5:11 pm - Wednesday, May 19, 2010

#17 Dougie Prescott

I'm interested to know how much MPEG-LA charge for a licence for commercial use - see page 241 of the manual for the Canon 5D camera

9:16 am - Thursday, May 20, 2010

#18 Dougie Prescott

Rob - I think that you miss the pomy entirely - HD TV is 1920 x 1080. Any more than required will reuces the noise performance without purpose.

Having had one of these cameras on an optical bench, I can say without question that with the supplied codecs it comes nowhere near the performance of a real broadcast camera - just for a start, the codec shows severe aliasing on a zone plate.

That coupled with the non-commercial restrictions on the MPEG-LA license means that any propfessional who chooses to use this kit has to be crazy.

9:22 am - Thursday, May 20, 2010

#19 Matthew Guevara

The rig is a RedRock - http://store.redrockmicro.com/Catalog/DSLR-Shoulder-Mounted-Rigs/DSLR-Field-Cinema-Bundle-V2

Looks amazing - retails around $1900.

2:54 pm - Wednesday, May 26, 2010

#20 toamako

Great cameras don't make great films and crap cameras don't make crap films. Great films are made on both great and not so great cameras and vice versa. "Story is King" and if a film maker is able to realize their story on whatever they are shooting then thats all that matters. It is the audience who have the last say and sorry guys they don't give a shit about zone plates.

8:55 am - Monday, June 28, 2010

#21 Alex Orman

To Toamako,

To a degree, it doesn't matter what camera you use, it is how you use it. (to quote Ansel Adams: "The most important part of a camera is the twelve inches behind it") I will admit as much. It just is intimidating when camera companies bring out things like the EOS which shoots HD movies thus eliminating the need for cinematographers altogether because people now can match the quality.

On the flip-side all this gear make it so much easier for pro's to get the desired outcome. The audience is the one who judges the pro's work, yes, and it is exactly that. The gear like the zone plates e.t.c are part of the process the pro's use to get the desired result. The audience don't have to know the process. They only need to see the result. If they don't like it, whatever. If they do, then sweet.

9:20 am - Monday, June 28, 2010

#22 Dougie Prescott

I don't give a toss about *unnaturally* shallow depth of field, or the fact that the plots of House are similarly shallow!
If you need shallow depth of field to keep people's attention in the right place you ain't much of a director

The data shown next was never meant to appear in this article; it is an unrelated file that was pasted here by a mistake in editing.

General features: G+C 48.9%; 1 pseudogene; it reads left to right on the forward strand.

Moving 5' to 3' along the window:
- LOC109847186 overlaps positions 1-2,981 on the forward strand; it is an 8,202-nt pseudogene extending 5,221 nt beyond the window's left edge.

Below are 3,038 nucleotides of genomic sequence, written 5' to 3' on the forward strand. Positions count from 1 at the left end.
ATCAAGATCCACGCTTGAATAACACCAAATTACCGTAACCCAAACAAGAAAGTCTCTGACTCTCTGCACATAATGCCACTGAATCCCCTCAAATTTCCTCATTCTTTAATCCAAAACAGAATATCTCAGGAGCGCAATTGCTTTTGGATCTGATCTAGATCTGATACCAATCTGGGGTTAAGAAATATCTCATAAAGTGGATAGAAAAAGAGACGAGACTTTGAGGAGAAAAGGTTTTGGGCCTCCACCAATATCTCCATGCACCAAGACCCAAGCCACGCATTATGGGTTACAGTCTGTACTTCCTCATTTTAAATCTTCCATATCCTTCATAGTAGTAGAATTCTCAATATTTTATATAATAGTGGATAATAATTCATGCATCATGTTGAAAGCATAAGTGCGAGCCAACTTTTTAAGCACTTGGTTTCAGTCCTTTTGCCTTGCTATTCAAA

I actually want to know how much MPEG-LA (essentially Microsoft and Apple) charge for a commercial use license for these glorified domestic cameras.

1:01 am - Monday, July 5, 2010

#23 Sebastian

For some reason people are knocking that finally there is a tool to create cool looking video without dishing out 10grand!! I think it is awesome!!

I have to agree what canon has is its price for full frame sensor and awesome shallow depth of field!!! and sensor sensitivity for a low price...
overall I would definitely take a RED over a 5D though... from my experience color information can't be pushed to hard and breaks relatively easy....still can't figure out what color info

is? is it 8bit 4:2:2 ...anyone know?

but hey its a 3grand, you still get what you pay for which seems to be more than we are use to

10:49 pm - Monday, July 26, 2010

#24 giantELF

Anyone have a recommend on a good (cheaper) rig -- as this one is probably out of my price range.

Resepctfull @Steve -- and others who agreed --as for the shoot length, 7-8 days is unheard of for a quality 1 hour drama in its 8th season. The days are designed/contracted to be shorter. During ERs last few seasons the day was 6A to 3P. Most shows go 14 hours.

10 days is short. My guess is that the average HOUSE episode was 12 days so they shaved 2 days off.

My most recent show was LUCK and we skeded 12 days each ep but usually took 13-15. That's pretty long but we had a bunch of stars to deal with. And a feature producer. BTW we used %ds as well for some tough shots.

No decent show goes 7-8 days. Especially not one hour dramas. 7-8 days are just the days on location with 2-3 days on stage.

5:29 pm - Tuesday, May 15, 2012

#25 Philip Samaraev

For dslr rigs simply goto amazon.com, i got mine( which is almost identical to the one in the picture) for only 200 dollars, while the redrock ones cost in 1000 dollar range.

8:22 pm - Monday, April 29, 2013